“I think anyone, who grew up enjoying electronic music in the 90’s has an attachment to atmospheric drum & bass somewhere along their musical tree, so to find it in ambient music (or ASIP releases as you put it) isn’t too much of a surprise for me. And in many instances ambient music could be classed as “Atmospheric D&B” and vice versa. As musical cultures, I think they certainly find parallels in each other – they both loosely connect around personal freedom – be it euphoric or mindful, as genres they are similar in the emotions they elicit, for me at least. Take Adam F’s ‘Circles’ for example – truly versatile and can be played in a club set or a chill-out room.
As you probably know too well, DnB is also extremely influential on whatever is made today. If I think about some ambient/DnB-leaning works that are influential on my tastes today; LTJ Bukem who brings a jazz or downtempo element to the style, PFM sampling Aphex Twin, Wisp remixing Aphex’s SAW, Kruder & Dorfmeister blending DnB with downtempo, even Ulrich Schnauss who started with DnB as Ethereal 77 (and is obviously a big influence for ASIP). More recently, artists like Ludvig Cimbrelius (Purl) is doing some beautiful stuff as Illuvia that sits smack in the middle of ambient and DnB and of course, as you mention James Clements as Comit has a stacked DnB history that no doubt comes through in everything he does. Of course, these are just a couple of instances that have influenced my taste as it relates to the genre, and I’m by far an expert in DnB, but all this to say I’m not surprised DnB still has a presence in ambient or any electronic music genre and vice versa.
Additionally, now might be a nice time to add we have a lovely atmospheric DnB album lined up for next year…”
The cover artwork adds a literal dimension that a digital thumbnail simply cannot replicate. The ASIP sleeve layout, imagery and photography are stunning, with utmost detail paid to the artwork, which normally takes longer than the actual music! Various designers and artists (Nick Brzostowski, Noah MacDonald (Keep Adding), Dennis Huddlestone (36), Mario Morales, Mike Marquez, Todd Diemer, Molly Smith and many more) have been enlisted for the projects rendering each particular record unique and collectible. Most releases are available in limited edition vinyl packages drawing from a rich colour palette.
“The common theme is only the relatively strict template I stick to. You’ll see that each artwork has a central focus – often framed – and the title and label name remain in the same position. I like to keep artwork thematic, so it feels a little more collectible, and I also like the restrictions placed on myself and the artists with this template. The template actually forces us to be even more creative with the space. It’s easy to use a photo or image full bleed on vinyl artwork, or make the typography do the hard work, but a template like this needs to work hard and needs to come to life within a gatefold; like opening a story. With regards to the designers, I choose a designer based on the brief or concept from the artist, depending on whether their style matches the music, or if they can best bring the artists vision to life”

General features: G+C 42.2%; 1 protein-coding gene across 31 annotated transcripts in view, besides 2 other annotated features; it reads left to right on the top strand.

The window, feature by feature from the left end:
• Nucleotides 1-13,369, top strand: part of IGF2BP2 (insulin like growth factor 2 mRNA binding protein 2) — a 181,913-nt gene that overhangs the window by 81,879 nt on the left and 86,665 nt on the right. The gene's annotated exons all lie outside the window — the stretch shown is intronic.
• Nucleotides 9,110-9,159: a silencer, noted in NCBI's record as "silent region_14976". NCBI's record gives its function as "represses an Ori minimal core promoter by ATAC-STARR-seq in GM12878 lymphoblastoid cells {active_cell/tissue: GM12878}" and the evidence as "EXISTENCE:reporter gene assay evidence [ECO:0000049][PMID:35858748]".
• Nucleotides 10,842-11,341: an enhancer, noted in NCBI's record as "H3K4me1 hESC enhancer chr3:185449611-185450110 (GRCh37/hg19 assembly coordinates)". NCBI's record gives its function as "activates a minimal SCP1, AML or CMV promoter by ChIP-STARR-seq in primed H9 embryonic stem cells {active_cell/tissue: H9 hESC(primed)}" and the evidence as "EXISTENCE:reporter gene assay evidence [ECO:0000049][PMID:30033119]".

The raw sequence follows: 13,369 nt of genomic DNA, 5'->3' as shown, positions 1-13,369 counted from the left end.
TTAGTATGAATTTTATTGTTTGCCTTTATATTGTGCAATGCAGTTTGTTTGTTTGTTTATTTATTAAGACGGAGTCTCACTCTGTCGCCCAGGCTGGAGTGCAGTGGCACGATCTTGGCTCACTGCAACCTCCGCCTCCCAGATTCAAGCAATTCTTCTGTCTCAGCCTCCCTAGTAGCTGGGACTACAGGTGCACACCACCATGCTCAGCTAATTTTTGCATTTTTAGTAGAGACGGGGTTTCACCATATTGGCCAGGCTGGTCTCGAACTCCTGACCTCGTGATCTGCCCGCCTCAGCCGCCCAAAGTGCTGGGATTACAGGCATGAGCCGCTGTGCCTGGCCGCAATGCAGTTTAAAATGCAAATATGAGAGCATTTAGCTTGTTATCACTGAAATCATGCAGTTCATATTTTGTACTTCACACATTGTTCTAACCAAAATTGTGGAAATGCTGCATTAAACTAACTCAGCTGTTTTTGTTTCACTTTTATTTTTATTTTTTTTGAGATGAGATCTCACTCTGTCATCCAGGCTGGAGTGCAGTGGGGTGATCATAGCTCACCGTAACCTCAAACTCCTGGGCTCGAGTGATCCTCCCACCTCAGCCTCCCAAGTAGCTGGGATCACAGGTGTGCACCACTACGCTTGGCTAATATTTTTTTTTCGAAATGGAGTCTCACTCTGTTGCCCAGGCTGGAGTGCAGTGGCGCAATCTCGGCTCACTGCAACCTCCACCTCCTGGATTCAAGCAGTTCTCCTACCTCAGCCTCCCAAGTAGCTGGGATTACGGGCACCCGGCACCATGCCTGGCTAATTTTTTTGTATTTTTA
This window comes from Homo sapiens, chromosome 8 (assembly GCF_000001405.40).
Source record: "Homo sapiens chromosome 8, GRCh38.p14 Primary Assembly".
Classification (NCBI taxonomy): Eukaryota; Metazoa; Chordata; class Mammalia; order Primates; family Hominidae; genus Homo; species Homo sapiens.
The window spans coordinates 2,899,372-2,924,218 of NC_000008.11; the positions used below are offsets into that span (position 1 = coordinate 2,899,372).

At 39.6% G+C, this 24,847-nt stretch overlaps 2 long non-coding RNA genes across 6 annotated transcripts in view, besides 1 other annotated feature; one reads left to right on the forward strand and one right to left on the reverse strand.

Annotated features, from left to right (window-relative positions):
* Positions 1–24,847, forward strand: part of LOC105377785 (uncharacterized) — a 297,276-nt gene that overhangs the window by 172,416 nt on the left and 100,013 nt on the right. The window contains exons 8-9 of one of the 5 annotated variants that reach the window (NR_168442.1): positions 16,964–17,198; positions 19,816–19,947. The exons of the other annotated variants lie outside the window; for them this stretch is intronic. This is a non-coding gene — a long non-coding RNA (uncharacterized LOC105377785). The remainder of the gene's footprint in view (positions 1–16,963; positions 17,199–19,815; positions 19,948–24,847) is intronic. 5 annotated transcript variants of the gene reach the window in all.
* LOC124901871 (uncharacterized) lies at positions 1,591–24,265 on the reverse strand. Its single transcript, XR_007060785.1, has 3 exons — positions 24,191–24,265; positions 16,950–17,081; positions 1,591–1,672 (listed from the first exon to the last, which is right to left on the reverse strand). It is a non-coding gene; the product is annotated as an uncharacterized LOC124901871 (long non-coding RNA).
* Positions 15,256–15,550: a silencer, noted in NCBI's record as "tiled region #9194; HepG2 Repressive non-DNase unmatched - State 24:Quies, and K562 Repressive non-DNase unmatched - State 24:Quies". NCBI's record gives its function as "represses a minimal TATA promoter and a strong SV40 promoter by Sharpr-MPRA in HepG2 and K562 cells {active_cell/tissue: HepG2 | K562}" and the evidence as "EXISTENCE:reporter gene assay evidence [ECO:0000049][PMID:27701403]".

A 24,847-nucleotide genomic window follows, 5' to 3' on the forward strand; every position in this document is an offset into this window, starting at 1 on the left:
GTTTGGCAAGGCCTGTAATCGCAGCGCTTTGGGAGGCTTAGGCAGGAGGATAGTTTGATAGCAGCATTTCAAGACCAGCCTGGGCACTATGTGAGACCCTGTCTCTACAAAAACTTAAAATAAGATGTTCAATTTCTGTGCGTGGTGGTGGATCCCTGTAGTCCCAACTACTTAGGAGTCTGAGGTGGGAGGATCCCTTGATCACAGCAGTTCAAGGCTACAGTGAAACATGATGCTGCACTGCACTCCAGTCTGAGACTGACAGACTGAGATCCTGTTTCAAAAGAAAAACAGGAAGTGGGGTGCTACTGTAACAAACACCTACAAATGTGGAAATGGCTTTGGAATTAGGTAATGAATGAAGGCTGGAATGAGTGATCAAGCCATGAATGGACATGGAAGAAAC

A lost art, usually neglected in electronic music; a fine and intricate detail I really enjoy, which brings back fond childhood memories. Most of the ASIP releases include liner notes, artist quotes, epigrams or poem excerpts.
“I enjoy this “lost art” too, and would love to go even deeper with every release, but unfortunately sometimes artists just want the music to do the talking. I’ll bring aspects to a release where I can, and maybe one day I can do some kind of extended narrative. Some pieces of art call for a quote or poem, and it’s often the artist who asks for it, not me. But if I had my way, every release would have a deeper dive.
With Full Circle the entire triple gatefold was dedicated to this practice, and I provided track notes and a full write-up on the history of ASIP and the release. People seemed to really enjoy it which is nice, because it took an extremely long time to get together along with the ‘tags’ that made up part of the art”.
An eclectic variety of artists and collaborators graces the label’s roster: 36, Arovane, Christian Kleine, Brock van Wey (as Earth House Hold), Hior Chronic, James Bernard, James Clements (as Comit), Lav, Leandro Fresco, Marcus Guentner, Max Würden, Merrin Karras, Purl, Rafael Anton Irisarri (who is in charge of the mastering @ Black Knoll Studio) , Yagya and more. For extensive artist profiles visit the respective section on the ASIP website here. Ryan comments on the A&R process:
“I don’t really have a strict process, which is good and bad. As I mentioned before, I release music I like. Unlike many label models, we don’t ask artists to commit to numerous albums or releases, as I think the music should come first, not the pressure to make it. If an artist has already released on the label I do my best to continue that connection, so we can build something great together. Outside of that, it’s often a split between me asking certain artists or friends to create something for ASIP, alongside artists submitting demos or being introduced through friends-of-friends. I try and keep a good mix of styles, new and slightly more familiar faces, as I still want to be able to present new artists, whilst keeping the opportunity to release albums by artists I admire”.